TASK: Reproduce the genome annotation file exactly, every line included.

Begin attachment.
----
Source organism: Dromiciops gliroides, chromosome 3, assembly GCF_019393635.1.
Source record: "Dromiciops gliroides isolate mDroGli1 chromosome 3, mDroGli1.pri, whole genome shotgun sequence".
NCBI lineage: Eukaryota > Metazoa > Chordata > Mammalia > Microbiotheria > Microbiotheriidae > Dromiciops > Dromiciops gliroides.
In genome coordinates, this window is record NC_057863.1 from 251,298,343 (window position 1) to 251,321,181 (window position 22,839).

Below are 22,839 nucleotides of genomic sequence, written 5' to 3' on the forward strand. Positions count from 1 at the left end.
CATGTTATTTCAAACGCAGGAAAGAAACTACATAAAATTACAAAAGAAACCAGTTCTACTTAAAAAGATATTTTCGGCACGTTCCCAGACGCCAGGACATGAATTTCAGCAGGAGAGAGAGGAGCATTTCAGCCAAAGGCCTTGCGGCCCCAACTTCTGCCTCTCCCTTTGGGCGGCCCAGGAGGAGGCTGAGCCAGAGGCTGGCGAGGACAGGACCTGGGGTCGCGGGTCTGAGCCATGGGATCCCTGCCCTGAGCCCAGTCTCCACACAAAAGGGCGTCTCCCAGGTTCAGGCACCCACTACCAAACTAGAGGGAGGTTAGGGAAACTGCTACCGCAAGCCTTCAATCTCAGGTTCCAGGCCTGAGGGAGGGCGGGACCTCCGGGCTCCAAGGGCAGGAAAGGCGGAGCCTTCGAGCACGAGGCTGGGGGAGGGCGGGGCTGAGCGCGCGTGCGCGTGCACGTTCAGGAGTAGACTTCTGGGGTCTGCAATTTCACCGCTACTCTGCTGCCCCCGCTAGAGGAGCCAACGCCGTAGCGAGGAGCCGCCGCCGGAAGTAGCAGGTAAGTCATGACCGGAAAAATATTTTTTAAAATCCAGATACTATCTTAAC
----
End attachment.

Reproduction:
Source organism: Dromiciops gliroides, chromosome 3, assembly GCF_019393635.1.
Source record: "Dromiciops gliroides isolate mDroGli1 chromosome 3, mDroGli1.pri, whole genome shotgun sequence".
NCBI lineage: Eukaryota > Metazoa > Chordata > Mammalia > Microbiotheria > Microbiotheriidae > Dromiciops > Dromiciops gliroides.
In genome coordinates, this window is record NC_057863.1 from 251,298,343 (window position 1) to 251,321,181 (window position 22,839).

Below are 22,839 nucleotides of genomic sequence, written 5' to 3' on the forward strand. Positions count from 1 at the left end.
CATGTTATTTCAAACGCAGGAAAGAAACTACATAAAATTACAAAAGAAACCAGTTCTACTTAAAAAGATATTTTCGGCACGTTCCCAGACGCCAGGACATGAATTTCAGCAGGAGAGAGAGGAGCATTTCAGCCAAAGGCCTTGCGGCCCCAACTTCTGCCTCTCCCTTTGGGCGGCCCAGGAGGAGGCTGAGCCAGAGGCTGGCGAGGACAGGACCTGGGGTCGCGGGTCTGAGCCATGGGATCCCTGCCCTGAGCCCAGTCTCCACACAAAAGGGCGTCTCCCAGGTTCAGGCACCCACTACCAAACTAGAGGGAGGTTAGGGAAACTGCTACCGCAAGCCTTCAATCTCAGGTTCCAGGCCTGAGGGAGGGCGGGACCTCCGGGCTCCAAGGGCAGGAAAGGCGGAGCCTTCGAGCACGAGGCTGGGGGAGGGCGGGGCTGAGCGCGCGTGCGCGTGCACGTTCAGGAGTAGACTTCTGGGGTCTGCAATTTCACCGCTACTCTGCTGCCCCCGCTAGAGGAGCCAACGCCGTAGCGAGGAGCCGCCGCCGGAAGTAGCAGGTAAGTCATGACCGGAAAAATATTTTTTAAAATCCAGATACTATCTTAAC